2) Use the scale located in the bottom-left corner of the map and a ruler to measure the distance between the two towns along the historic road. If English soldiers marched at a pace of 2 miles per hour, about how long do you think it would take for them to travel from Lexington to Concord? About how long would it take a horse to gallop between the towns at 30 miles per hour? Compare Map 2 with Map 1. Approximately how long do you think it would take to march from Roxbury Hill (south of Boston) to Concord?
3) Compare the two maps again and find the places in Map 2 where Map 1 shows people. Find the national park lands in Map 2. According to Map 1, what happened in the two areas where the national park is today? Why do you think these places were chosen to be the national park?
As with all histories, there is more than one side to every story. Thomas Gage’s letter and the coverage of the battles in the colonial press illustrate how different the intentions can be portrayed depending on what side a person is on.
First-hand accounts of the battle are a useful source for determining different perceptions of the same event from opposite sides. Here are examples from both the British and colonial perspectives about the battles.
General Thomas Gage, Military Governor of Massachusetts, to the commander of the expedition, after recieving an order for the British to march on Concord to take possession of the patriots’ weapons:
Boston, April 18, 1775
Lieut. Colonel Smith
10th Regiment Foot
Having received intelligence, that a quantity of ammunition, provision, artillery, tents and small arms, have been collected at Concord, for the avowed purpose of raising and supporting a rebellion against his majesty, you will march with the corps of grenadiers and light infantry, put under your command, with the utmost expedition and secrecy to Concord, where you will seize arms, and all military stores whatever. But you will take care that the soldiers do not plunder the inhabitants, or hurt private property.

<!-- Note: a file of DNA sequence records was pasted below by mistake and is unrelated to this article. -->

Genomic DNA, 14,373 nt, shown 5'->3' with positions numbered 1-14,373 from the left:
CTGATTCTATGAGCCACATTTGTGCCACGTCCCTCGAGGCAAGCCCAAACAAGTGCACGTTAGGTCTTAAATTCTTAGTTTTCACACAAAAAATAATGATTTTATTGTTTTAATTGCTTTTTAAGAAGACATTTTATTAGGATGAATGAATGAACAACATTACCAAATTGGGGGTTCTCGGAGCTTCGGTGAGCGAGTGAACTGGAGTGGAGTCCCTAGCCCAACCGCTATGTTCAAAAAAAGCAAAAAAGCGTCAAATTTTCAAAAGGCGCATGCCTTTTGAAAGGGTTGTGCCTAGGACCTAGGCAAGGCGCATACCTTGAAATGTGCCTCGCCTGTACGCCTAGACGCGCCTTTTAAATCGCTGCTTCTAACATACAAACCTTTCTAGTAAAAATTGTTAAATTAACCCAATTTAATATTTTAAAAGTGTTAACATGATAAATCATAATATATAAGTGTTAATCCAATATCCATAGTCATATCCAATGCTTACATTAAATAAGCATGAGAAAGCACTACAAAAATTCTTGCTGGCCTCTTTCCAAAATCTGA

Your most obedient humble servant
Lt. John Barker, British Soldier, 4th Regiment, Diary Account on the beginning of the march to Lexington:
[April] 19th…about 5 miles on this side of a Town called Lexington which lay in our road, we heard there some hundreds of People collected together intending to oppose us and stop our going on: at 5 o’clock we arrived there and saw a number of People, I believe 2 and 300, formed on a Common in the middle of the Town; we still continued advancing, keeping prepared against an attack tho’ without intending to attack them, but on our coming near them they fired one or two shots, upon which our Men without any orders rushed in upon them, fired and put ‘em to flight; several of them were killed…2
Statement of James Barrett, Colonel of Concord Militia, on the Battle at North Bridge:
…I ordered said militia to march to said bridge and pass the same, but not to fire on the King’s troops unless they were first fired upon. We advanced near said Bridge, when the said troops fired upon our militia and killed two men dead on the spot, and wounded several others, which was the first firing of guns in the town of Concord. My detachment then returned fire, which killed and wounded several of the King’s soldiers.3
1 French, Allen. General Gage’s Informers, p. 31, University of Michigan Press, Ann Arbor MI,. 1932.
Questions for Reading 2
1) What do you think was the purpose of General Gage’s orders? What specific order does Gage issue regarding the treatment of local inhabitants?
2) Compare General Gage’s order with the account in Reading 1. How well do you think his orders were carried out?
3) How do the first-hand accounts differ? What does this mean for people trying to study this historical event and its place in the Revolutionary War? Do you think the first shot being fired on either side make a significant difference in larger conflict of the Revolutionary War? Why or why not?
2 “Diary of a British Soldier”, Atlantic Monthly, April 1877 Vol. 39.
3 The Journals of each Provincial Congress of Massachusetts, p. 674, Boston MA. Dutton and Wentworth, 1838.